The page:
Judicial review of agency legal interpretations When agencies (1) enact rules implementing statutes, (2) issue rulings in adjudications finding that someone has violated a law agency is charged with enforcing, or (3) issue an opinion letter re how a law should apply – they are interpreting the law. • To what extent should judges defer to agency interpretations of statutes – i.e., agency legal interpretations? • Judges have struggled with this issue for nearly a century: • Note increased tension over deference to agency interpretations of law after the New Deal: • American Trucking: interpretation of statutes “exclusively a judicial function” • Nitrogen Products/Gray: SCT deferred to contemporaneous agency interpretation of the meaning of a statute that the agency was charged w/ implementing
Judicial review of agency legal interpretations before the APA – important cases • Hearst - why two different standards of judicial review? • SCT engaged in independent (de novo) review of the meaning of the statutory term “employee” (i.e., doesn’t encompass the common law meaning) • SCT gave substantial deference to the NLRB’s application of the definition of employee to “newsboys” • Skidmore v. Swift • What kind of deference does the SCT give the W&H Administrator’s Interpretive Bulletin (which interprets the term “working time” in the FLSA)? • Why/how is this deference different than in Hearst?
APA § 706 – judicial review of agency legal Interpretations • Section 706 – “To the extent necessary to decision and when presented, the reviewing court shall decide all relevant questions of law, interpret constitutional and statutory provisions, . . .” • Makes clear that courts have final authority re interpretation of law • But it doesn’t set forth a standard of review: • Should courts review agency legal conclusions de novo? • Did the APA simply incorporate the common law approach of Skidmore & Hearst? • Does Chevron – the modern approach –answer any of these questions?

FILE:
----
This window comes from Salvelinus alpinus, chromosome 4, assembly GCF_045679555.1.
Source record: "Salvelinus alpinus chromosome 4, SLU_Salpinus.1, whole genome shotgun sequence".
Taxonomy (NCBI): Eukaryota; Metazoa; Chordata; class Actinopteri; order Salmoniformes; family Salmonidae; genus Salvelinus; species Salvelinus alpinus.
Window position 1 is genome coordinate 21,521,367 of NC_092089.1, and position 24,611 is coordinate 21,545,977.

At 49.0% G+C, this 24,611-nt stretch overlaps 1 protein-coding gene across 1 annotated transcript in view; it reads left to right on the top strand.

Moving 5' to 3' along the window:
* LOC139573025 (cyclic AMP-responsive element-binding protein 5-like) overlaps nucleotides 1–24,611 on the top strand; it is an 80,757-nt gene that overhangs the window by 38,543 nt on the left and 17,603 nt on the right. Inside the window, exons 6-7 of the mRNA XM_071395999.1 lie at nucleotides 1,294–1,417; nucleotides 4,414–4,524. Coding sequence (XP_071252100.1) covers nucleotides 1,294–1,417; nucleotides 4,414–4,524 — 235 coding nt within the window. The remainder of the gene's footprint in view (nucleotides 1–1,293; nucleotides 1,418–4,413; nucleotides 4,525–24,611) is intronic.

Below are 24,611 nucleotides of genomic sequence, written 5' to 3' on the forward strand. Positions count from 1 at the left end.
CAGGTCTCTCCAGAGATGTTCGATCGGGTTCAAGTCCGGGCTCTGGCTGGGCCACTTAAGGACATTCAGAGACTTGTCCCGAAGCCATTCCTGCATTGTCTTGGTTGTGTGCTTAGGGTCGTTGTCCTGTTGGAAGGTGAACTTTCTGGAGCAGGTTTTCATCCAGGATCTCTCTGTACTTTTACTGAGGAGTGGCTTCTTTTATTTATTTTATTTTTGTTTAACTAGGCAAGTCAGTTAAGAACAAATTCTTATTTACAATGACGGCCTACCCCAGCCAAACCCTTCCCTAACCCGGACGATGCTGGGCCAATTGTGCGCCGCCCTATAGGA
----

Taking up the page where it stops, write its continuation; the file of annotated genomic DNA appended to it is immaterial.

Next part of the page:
Chevron v. NRDC – the facts • 1977 amdts to CAA strengthened air quality requirements on states failing to reduce pollution levels below certain ambient standards in “non-attainment” areas • CAA required permits for construction/operation of “new/modified stationary sources of pollution.” State could issue permit only if the proposed source met new stringent requirements. • EPA initially interpreted “stationary source” to include all individual pieces of pollution-emitting equipment within a plant • In a later rulemaking, EPA changed its position to use a “bubble” approach, which defined “stationary source” as the entire plant rather than an individual facility within a plant. 40 CFR 51.18 • This change allowed plants to alter portions of their operation (rather than whole operation) without getting a permit per 1977 amendments. • NRDC sued, claiming that the agency’s new regulations violated the Clean Air Act.
Chevron – the test & it’s application • When a court reviews an agency’s construction of a statute which it administers, court should ask: • Has Congress spoken to the precise issue? If the intent of Congress regarding the precise question at issue is unambiguously clear, the court and the agency must give effect to that intent. • If the statute is silent or ambiguous to the precise question at issue, the court should defer to the agency’s construction as long as it is “permissible” or “reasonable.” • Application to the facts: • How does the Court apply prong 1? • How does SCT characterize the issue to be resolved? • Does it believe Congress has unambiguously spoken to that issue? Why/why not? • At prong 2, is the agency’s interpretation reasonable? What factors does the Court consider?
What is the purpose of Chevron deference and is it a good idea? • Why does the Court defer to agency legal interpretations of ambiguous statutes they administer? • Is such a delegation consistent with the notion that judges “say what the law is”? What reasons for and against such deference are there?